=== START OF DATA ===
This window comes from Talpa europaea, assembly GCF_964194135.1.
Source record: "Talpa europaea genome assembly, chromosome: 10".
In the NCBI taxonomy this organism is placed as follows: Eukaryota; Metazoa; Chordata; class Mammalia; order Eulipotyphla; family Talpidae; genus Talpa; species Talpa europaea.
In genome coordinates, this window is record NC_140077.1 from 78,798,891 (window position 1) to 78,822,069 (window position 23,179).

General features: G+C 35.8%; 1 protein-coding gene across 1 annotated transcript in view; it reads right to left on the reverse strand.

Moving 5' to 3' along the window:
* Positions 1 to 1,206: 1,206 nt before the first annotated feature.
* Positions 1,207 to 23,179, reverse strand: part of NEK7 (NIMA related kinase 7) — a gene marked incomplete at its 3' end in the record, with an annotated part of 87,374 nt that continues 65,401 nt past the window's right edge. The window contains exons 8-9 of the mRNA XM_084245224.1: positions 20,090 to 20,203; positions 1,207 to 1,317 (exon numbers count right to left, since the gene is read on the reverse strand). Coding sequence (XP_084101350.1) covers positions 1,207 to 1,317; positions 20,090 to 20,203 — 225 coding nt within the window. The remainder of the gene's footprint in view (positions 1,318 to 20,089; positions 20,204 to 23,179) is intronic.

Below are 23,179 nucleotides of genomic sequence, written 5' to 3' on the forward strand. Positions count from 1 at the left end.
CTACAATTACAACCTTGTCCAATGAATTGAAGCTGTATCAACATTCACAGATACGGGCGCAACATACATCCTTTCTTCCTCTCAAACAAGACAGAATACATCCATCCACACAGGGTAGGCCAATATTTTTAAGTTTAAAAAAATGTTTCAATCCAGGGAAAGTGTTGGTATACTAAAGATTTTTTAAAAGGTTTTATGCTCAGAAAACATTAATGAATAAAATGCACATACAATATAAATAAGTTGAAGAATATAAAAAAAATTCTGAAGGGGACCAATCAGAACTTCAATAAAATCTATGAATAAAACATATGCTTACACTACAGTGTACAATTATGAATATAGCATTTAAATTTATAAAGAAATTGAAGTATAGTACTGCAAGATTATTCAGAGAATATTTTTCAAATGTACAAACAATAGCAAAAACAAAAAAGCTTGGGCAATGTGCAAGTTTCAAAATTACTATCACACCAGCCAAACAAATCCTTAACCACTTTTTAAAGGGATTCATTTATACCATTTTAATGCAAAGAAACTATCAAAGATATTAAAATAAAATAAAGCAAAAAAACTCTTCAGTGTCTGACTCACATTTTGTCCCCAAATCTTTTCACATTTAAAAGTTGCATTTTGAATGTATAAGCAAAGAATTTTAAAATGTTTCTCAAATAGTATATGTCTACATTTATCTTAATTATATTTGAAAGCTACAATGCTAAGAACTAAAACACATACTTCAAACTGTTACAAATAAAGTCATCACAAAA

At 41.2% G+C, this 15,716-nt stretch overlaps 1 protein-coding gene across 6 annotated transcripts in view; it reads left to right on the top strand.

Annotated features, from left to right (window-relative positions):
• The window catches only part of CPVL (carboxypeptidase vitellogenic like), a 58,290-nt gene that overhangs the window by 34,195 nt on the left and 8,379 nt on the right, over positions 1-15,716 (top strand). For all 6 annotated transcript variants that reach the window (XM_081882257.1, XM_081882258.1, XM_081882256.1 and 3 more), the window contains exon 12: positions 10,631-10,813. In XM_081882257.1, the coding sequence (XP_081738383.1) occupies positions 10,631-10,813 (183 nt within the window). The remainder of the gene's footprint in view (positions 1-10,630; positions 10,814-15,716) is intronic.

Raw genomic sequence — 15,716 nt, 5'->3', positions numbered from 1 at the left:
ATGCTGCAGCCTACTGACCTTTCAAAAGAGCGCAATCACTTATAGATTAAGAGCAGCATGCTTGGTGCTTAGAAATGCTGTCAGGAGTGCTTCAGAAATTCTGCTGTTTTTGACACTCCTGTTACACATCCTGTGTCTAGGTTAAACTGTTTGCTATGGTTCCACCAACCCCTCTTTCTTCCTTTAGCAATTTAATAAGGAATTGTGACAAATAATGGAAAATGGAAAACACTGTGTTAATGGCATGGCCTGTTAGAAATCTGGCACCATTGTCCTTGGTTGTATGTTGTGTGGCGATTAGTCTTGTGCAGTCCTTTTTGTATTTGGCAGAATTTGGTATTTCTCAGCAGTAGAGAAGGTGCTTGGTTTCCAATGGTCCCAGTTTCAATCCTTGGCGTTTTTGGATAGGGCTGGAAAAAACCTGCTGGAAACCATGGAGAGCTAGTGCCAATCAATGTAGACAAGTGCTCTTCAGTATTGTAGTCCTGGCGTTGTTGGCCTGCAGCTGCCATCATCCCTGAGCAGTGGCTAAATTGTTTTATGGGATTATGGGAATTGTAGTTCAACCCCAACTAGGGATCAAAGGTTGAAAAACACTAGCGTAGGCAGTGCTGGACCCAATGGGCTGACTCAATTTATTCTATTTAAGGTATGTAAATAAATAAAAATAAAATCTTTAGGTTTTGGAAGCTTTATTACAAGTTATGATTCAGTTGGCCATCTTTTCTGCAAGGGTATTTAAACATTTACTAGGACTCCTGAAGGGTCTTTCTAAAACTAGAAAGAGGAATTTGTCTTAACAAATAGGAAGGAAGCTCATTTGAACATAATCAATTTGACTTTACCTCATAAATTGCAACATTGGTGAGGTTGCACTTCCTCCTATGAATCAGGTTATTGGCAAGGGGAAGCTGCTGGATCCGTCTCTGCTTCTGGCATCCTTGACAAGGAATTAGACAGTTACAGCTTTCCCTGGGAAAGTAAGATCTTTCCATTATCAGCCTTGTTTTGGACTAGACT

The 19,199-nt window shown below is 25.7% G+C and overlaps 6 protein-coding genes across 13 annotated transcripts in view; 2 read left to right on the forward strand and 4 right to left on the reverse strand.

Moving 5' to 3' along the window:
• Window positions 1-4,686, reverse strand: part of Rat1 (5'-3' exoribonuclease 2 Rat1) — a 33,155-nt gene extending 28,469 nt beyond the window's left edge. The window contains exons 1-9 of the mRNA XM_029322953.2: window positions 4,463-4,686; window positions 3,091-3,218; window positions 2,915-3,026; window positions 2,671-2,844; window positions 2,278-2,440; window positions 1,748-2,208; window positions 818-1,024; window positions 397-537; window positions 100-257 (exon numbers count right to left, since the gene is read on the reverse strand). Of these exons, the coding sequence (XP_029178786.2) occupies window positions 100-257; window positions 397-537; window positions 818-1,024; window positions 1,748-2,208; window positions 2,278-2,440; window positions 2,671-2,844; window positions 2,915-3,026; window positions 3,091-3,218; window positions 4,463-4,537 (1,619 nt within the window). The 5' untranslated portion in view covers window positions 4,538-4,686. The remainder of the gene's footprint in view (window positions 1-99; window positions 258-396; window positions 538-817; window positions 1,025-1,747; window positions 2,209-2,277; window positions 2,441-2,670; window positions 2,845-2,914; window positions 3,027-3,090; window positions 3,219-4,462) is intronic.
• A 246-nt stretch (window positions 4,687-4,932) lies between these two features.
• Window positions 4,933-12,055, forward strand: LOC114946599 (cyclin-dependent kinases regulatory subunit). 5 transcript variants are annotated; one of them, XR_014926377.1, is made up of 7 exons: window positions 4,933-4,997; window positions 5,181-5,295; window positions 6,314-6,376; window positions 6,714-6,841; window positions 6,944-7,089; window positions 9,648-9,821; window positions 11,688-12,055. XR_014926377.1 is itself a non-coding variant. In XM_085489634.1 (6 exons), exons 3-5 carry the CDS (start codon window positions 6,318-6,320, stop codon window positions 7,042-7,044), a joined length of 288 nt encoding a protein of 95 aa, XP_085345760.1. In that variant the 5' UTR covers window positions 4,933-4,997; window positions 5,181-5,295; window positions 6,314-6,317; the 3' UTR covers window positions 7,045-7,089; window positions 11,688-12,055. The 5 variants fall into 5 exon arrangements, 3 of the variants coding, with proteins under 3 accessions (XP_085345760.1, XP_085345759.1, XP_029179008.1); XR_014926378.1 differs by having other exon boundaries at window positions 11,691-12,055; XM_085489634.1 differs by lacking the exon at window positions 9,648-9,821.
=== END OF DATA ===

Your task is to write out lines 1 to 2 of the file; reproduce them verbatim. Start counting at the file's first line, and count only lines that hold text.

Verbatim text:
This window comes from Talpa europaea, assembly GCF_964194135.1.
Source record: "Talpa europaea genome assembly, chromosome: 10".